Horses and other equids can be infected with several viruses of the family Flaviviridae, belonging to the genus Flavivirus and Hepacivirus. This consensus statement focuses on viruses with known occurrence in Europe, with the objective to summarize the current literature and formulate clinically relevant evidence-based recommendations regarding clinical disease, diagnosis, treatment, and prevention. The viruses circulating in Europe include West Nile virus, tick-borne encephalitis virus, Usutu virus, Louping ill virus and the equine hepacivirus. West Nile virus and Usutu virus are mosquito-borne, while tick-borne encephalitis virus and Louping ill virus are tick-borne. The natural route of transmission for equine hepacivirus remains speculative. West Nile virus and tick-borne encephalitis virus can induce encephalitis in infected horses. In the British Isle, rare equine cases of encephalitis associated with Louping ill virus are reported. In contrast, equine hepacivirus infections are associated with mild acute hepatitis and possibly chronic hepatitis. Diagnosis of flavivirus infections is made primarily by serology, although cross-reactivity occurs. Virus neutralization testing is considered the gold standard to differentiate between flavivirus infections in horses. Hepacivirus infection is detected by serum or liver RT-PCR. No direct antiviral treatment against flavi- or hepacivirus infections in horses is currently available and thus, treatment is supportive. Three vaccines against West Nile virus are licensed in the European Union. Geographic expansion of flaviviruses pathogenic for equids should always be considered a realistic threat, and it would be beneficial if their detection was included in surveillance programs.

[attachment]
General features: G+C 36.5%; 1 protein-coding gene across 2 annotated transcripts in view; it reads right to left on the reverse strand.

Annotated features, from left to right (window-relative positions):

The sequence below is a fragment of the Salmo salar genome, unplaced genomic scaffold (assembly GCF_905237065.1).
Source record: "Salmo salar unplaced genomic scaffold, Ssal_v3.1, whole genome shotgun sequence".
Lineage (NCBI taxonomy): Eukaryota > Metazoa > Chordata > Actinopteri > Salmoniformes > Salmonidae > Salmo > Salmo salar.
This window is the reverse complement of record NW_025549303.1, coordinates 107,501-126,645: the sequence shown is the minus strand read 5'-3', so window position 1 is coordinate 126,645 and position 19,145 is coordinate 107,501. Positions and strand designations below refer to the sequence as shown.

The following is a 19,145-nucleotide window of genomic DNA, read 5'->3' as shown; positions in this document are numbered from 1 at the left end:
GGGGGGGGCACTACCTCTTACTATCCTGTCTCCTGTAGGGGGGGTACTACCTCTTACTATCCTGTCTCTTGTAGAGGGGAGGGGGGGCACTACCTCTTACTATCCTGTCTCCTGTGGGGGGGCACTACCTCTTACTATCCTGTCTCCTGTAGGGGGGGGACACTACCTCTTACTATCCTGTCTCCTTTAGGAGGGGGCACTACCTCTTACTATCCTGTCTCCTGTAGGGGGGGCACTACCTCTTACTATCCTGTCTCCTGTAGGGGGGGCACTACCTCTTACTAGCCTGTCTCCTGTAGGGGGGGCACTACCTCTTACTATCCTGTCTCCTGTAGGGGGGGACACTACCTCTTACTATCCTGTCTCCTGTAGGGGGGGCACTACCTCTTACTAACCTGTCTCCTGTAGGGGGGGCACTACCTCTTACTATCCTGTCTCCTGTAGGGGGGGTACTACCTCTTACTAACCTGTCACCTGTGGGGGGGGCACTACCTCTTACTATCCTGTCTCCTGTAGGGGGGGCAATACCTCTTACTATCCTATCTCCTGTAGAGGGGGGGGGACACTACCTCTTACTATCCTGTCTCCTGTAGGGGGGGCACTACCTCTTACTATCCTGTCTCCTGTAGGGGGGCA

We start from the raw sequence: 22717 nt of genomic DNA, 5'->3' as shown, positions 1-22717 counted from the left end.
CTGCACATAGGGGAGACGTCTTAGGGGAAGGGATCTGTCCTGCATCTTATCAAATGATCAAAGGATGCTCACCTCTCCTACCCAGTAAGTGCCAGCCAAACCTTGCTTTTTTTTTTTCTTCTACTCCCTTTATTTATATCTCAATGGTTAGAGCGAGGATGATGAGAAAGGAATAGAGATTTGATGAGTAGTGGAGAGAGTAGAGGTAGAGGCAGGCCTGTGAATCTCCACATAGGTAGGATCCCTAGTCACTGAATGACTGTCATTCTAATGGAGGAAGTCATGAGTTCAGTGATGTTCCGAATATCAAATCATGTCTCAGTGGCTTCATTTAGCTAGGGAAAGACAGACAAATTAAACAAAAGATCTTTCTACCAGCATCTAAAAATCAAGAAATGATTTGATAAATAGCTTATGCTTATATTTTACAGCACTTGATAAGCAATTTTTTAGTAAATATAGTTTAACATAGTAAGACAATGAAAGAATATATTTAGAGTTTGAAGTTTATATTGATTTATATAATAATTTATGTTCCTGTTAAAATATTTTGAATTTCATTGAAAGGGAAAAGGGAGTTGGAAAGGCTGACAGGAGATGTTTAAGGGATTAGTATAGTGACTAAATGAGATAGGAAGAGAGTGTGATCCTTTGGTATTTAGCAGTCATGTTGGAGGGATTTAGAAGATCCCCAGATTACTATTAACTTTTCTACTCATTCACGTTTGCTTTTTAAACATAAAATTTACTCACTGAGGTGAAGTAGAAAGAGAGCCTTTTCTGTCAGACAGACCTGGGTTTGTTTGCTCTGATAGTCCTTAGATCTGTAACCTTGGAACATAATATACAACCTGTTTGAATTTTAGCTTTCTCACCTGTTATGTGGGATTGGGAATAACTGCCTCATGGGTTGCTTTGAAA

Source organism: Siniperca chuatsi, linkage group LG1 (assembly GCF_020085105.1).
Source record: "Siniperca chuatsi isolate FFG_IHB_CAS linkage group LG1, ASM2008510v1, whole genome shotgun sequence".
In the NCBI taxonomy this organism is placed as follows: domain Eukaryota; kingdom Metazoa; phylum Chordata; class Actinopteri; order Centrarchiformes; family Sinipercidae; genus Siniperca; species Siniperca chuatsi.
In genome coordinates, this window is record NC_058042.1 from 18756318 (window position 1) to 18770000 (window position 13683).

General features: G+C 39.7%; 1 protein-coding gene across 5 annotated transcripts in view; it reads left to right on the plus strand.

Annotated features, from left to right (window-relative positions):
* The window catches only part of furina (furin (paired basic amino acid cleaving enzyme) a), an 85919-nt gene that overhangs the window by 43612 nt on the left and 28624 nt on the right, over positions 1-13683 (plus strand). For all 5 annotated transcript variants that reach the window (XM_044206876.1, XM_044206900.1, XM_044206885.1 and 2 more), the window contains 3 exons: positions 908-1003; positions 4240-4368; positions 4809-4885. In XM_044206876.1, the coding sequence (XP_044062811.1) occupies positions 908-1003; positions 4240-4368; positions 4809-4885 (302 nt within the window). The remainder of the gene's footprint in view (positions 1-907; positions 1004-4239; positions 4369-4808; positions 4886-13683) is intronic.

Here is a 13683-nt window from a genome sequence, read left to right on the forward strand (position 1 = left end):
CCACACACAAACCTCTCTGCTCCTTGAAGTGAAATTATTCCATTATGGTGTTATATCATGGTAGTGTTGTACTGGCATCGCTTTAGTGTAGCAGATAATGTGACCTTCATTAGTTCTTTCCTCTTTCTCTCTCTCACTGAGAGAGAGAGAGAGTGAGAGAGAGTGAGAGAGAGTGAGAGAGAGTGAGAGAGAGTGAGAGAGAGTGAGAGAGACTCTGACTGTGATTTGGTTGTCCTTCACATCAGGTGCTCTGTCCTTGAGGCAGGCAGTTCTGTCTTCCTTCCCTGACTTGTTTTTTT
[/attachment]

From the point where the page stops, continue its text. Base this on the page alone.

Keywords: equid; equine; gastroenterology; hepatitis; hepatology; microbiology; neurology; viral; zoonoses.
© 2022 The Authors. Journal of Veterinary Internal Medicine published by Wiley Periodicals LLC on behalf of American College of Veterinary Internal Medicine.